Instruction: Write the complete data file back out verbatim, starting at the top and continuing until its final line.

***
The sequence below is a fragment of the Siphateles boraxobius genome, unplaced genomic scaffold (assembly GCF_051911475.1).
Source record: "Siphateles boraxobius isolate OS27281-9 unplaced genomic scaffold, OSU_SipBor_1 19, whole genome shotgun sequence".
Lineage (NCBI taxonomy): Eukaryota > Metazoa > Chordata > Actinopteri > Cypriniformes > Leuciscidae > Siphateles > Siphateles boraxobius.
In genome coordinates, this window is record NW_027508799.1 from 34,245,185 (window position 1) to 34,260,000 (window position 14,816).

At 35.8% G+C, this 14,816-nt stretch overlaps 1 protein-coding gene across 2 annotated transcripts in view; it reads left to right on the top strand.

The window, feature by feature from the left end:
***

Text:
The sequence below is a fragment of the Siphateles boraxobius genome, unplaced genomic scaffold (assembly GCF_051911475.1).
Source record: "Siphateles boraxobius isolate OS27281-9 unplaced genomic scaffold, OSU_SipBor_1 19, whole genome shotgun sequence".
Lineage (NCBI taxonomy): Eukaryota > Metazoa > Chordata > Actinopteri > Cypriniformes > Leuciscidae > Siphateles > Siphateles boraxobius.
In genome coordinates, this window is record NW_027508799.1 from 34,245,185 (window position 1) to 34,260,000 (window position 14,816).

At 35.8% G+C, this 14,816-nt stretch overlaps 1 protein-coding gene across 2 annotated transcripts in view; it reads left to right on the top strand.

The window, feature by feature from the left end: